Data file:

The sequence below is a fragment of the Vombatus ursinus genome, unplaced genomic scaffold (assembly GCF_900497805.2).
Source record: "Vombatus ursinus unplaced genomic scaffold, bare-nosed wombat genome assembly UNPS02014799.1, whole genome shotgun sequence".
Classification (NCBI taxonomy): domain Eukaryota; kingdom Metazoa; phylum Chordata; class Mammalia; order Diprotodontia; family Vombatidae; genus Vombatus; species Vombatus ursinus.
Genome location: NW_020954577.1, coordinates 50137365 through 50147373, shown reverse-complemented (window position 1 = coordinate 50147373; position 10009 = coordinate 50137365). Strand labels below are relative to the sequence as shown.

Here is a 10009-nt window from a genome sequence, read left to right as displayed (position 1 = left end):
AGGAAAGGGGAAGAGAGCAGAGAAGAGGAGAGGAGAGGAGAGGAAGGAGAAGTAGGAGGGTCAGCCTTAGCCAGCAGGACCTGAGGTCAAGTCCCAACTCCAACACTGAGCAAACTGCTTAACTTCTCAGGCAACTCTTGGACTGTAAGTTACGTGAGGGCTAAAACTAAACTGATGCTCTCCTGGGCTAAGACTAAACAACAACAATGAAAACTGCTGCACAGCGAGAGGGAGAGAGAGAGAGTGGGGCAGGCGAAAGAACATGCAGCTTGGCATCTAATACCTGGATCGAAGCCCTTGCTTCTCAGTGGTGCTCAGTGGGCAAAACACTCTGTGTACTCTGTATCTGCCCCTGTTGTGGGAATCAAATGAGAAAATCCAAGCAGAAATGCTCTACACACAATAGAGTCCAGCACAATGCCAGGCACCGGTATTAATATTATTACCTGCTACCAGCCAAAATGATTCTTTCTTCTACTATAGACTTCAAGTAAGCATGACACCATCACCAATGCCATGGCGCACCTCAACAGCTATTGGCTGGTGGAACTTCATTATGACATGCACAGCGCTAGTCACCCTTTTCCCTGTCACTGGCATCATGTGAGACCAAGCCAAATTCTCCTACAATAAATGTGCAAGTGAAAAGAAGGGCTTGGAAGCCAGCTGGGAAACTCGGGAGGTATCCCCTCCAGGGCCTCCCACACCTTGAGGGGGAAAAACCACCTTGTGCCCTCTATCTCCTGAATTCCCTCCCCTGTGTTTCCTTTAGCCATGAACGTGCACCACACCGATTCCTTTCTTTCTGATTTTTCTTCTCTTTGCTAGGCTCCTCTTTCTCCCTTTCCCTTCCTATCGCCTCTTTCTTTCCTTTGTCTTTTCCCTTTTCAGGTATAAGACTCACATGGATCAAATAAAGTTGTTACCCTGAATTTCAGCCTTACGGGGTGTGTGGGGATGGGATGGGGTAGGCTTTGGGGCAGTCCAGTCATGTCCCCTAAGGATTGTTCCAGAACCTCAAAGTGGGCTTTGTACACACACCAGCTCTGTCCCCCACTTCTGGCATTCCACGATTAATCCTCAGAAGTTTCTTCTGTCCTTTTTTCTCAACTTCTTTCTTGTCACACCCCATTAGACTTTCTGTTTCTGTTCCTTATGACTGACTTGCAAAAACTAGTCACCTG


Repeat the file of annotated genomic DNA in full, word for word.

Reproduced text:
The sequence below is a fragment of the Vombatus ursinus genome, unplaced genomic scaffold (assembly GCF_900497805.2).
Source record: "Vombatus ursinus unplaced genomic scaffold, bare-nosed wombat genome assembly UNPS02014799.1, whole genome shotgun sequence".
Classification (NCBI taxonomy): domain Eukaryota; kingdom Metazoa; phylum Chordata; class Mammalia; order Diprotodontia; family Vombatidae; genus Vombatus; species Vombatus ursinus.
Genome location: NW_020954577.1, coordinates 50137365 through 50147373, shown reverse-complemented (window position 1 = coordinate 50147373; position 10009 = coordinate 50137365). Strand labels below are relative to the sequence as shown.

Here is a 10009-nt window from a genome sequence, read left to right as displayed (position 1 = left end):
AGGAAAGGGGAAGAGAGCAGAGAAGAGGAGAGGAGAGGAGAGGAAGGAGAAGTAGGAGGGTCAGCCTTAGCCAGCAGGACCTGAGGTCAAGTCCCAACTCCAACACTGAGCAAACTGCTTAACTTCTCAGGCAACTCTTGGACTGTAAGTTACGTGAGGGCTAAAACTAAACTGATGCTCTCCTGGGCTAAGACTAAACAACAACAATGAAAACTGCTGCACAGCGAGAGGGAGAGAGAGAGAGTGGGGCAGGCGAAAGAACATGCAGCTTGGCATCTAATACCTGGATCGAAGCCCTTGCTTCTCAGTGGTGCTCAGTGGGCAAAACACTCTGTGTACTCTGTATCTGCCCCTGTTGTGGGAATCAAATGAGAAAATCCAAGCAGAAATGCTCTACACACAATAGAGTCCAGCACAATGCCAGGCACCGGTATTAATATTATTACCTGCTACCAGCCAAAATGATTCTTTCTTCTACTATAGACTTCAAGTAAGCATGACACCATCACCAATGCCATGGCGCACCTCAACAGCTATTGGCTGGTGGAACTTCATTATGACATGCACAGCGCTAGTCACCCTTTTCCCTGTCACTGGCATCATGTGAGACCAAGCCAAATTCTCCTACAATAAATGTGCAAGTGAAAAGAAGGGCTTGGAAGCCAGCTGGGAAACTCGGGAGGTATCCCCTCCAGGGCCTCCCACACCTTGAGGGGGAAAAACCACCTTGTGCCCTCTATCTCCTGAATTCCCTCCCCTGTGTTTCCTTTAGCCATGAACGTGCACCACACCGATTCCTTTCTTTCTGATTTTTCTTCTCTTTGCTAGGCTCCTCTTTCTCCCTTTCCCTTCCTATCGCCTCTTTCTTTCCTTTGTCTTTTCCCTTTTCAGGTATAAGACTCACATGGATCAAATAAAGTTGTTACCCTGAATTTCAGCCTTACGGGGTGTGTGGGGATGGGATGGGGTAGGCTTTGGGGCAGTCCAGTCATGTCCCCTAAGGATTGTTCCAGAACCTCAAAGTGGGCTTTGTACACACACCAGCTCTGTCCCCCACTTCTGGCATTCCACGATTAATCCTCAGAAGTTTCTTCTGTCCTTTTTTCTCAACTTCTTTCTTGTCACACCCCATTAGACTTTCTGTTTCTGTTCCTTATGACTGACTTGCAAAAACTAGTCACCTG